In 2022, the Clean Energy Finance Corp said the industry was a large emitter of greenhouse gas emissions, accounting for 9.5 per cent of national Scope 1 and Scope 2 emissions, with downstream emissions higher depending on the commodity.

Also, the Australia Institute think-tank said the $9.6bn fuel tax credit was one of the biggest expenditure items in the 2023-24 federal Budget and was expected to cost $41.1bn over the next four years.

Successful mining and renewables entrepreneur Andrew Forrest weighed into the debate in 2021, proposing a phaseout of the diesel fuel rebate for the biggest mining and energy companies between 2025 and 2030.

“I am acutely aware that farmers and other small businesses rely upon this rebate, and I have never suggested that they should have it taken away,” Dr Forrest said.

“Australia has the opportunity to create all its own energy and export its sun and its wind to global markets, but only if our government acts quickly to create an environment where renewables can prosper and where the odds are not stacked against them by outdated fossil fuel subsidies.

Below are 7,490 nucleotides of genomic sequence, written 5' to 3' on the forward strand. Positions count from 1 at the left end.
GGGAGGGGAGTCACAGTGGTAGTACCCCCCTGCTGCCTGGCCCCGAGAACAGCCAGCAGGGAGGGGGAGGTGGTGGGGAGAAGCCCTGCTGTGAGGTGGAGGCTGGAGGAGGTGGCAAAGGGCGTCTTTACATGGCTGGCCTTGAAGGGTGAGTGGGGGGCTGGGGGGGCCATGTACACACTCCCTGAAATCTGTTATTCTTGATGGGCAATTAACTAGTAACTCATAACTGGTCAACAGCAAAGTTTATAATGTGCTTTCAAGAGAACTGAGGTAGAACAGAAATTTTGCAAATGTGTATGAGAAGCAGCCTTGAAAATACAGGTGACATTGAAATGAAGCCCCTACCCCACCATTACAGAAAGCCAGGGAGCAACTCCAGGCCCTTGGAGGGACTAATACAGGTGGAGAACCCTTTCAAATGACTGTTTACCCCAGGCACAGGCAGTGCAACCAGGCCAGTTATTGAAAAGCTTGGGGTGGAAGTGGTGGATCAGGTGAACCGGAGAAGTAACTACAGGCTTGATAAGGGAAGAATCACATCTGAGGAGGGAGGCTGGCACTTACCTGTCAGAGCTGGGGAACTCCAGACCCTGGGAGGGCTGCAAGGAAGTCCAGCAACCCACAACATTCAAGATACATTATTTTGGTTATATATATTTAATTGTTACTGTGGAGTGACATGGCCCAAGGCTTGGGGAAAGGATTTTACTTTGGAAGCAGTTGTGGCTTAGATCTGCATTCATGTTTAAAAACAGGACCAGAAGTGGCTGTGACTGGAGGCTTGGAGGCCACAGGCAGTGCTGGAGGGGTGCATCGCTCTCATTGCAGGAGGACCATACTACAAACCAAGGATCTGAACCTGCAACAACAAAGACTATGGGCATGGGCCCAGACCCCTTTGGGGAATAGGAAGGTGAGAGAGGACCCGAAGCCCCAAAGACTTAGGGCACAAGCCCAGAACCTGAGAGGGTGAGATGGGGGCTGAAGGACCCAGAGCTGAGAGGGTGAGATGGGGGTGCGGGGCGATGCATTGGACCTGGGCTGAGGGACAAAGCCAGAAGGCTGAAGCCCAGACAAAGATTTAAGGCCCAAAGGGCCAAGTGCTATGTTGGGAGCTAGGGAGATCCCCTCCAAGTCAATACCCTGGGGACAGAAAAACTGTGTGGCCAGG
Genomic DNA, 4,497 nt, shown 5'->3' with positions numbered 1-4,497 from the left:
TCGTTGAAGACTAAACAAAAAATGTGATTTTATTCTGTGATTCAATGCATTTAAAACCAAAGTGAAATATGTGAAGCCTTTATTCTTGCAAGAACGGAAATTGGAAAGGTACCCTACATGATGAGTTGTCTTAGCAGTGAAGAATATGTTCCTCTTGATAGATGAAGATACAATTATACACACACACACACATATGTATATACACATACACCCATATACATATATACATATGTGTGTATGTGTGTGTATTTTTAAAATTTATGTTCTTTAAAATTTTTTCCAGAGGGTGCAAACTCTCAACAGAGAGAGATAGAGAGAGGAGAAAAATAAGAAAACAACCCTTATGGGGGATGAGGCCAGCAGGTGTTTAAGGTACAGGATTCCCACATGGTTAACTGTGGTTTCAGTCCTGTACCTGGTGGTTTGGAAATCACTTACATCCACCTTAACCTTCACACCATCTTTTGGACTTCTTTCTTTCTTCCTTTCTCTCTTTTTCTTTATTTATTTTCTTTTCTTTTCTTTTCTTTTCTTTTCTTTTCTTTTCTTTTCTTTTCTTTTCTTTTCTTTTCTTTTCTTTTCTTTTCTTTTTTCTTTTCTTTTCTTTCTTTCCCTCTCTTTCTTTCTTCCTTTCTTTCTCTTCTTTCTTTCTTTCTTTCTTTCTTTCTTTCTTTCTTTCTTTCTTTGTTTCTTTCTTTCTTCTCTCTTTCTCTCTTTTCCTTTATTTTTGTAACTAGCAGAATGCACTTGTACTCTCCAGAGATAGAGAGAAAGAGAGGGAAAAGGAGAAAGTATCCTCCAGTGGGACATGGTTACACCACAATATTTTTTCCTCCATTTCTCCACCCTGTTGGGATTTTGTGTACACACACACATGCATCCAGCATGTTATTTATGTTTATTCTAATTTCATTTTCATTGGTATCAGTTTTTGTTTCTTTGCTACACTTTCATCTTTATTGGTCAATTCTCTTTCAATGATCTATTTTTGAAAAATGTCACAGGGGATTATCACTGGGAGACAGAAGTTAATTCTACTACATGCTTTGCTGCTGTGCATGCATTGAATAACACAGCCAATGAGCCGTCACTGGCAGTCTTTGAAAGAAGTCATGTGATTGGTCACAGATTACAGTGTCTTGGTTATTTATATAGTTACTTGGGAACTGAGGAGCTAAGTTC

“Phasing out the diesel rebate will give the government the choice of using the money saved to retool Australia to utilise green agriculture, green hydrogen, green ammonia and green electricity.”

In the recent share-sale to Itochu, UON was pitched as a way of playing the energy transition from fossil fuels to renewables.

It also has a history of technical innovation, having developed hybrid and renewable solutions for its clients, and with some capital investment could build a hybrid and renewable equipment fleet for leasing.

The enduring proposition, however, is that UON’s solutions are locally manufactured and tailored for local conditions, which are typically off-grid, subject to cyclones and dust, and punishing temperatures often exceeding 50oC.

While some other solutions were cheaper, Mr Keogh said UON’s (SMART) scaleable, modular and temperature-controlled facilities made them more resilient in extreme conditions and appropriate for off-grid applications.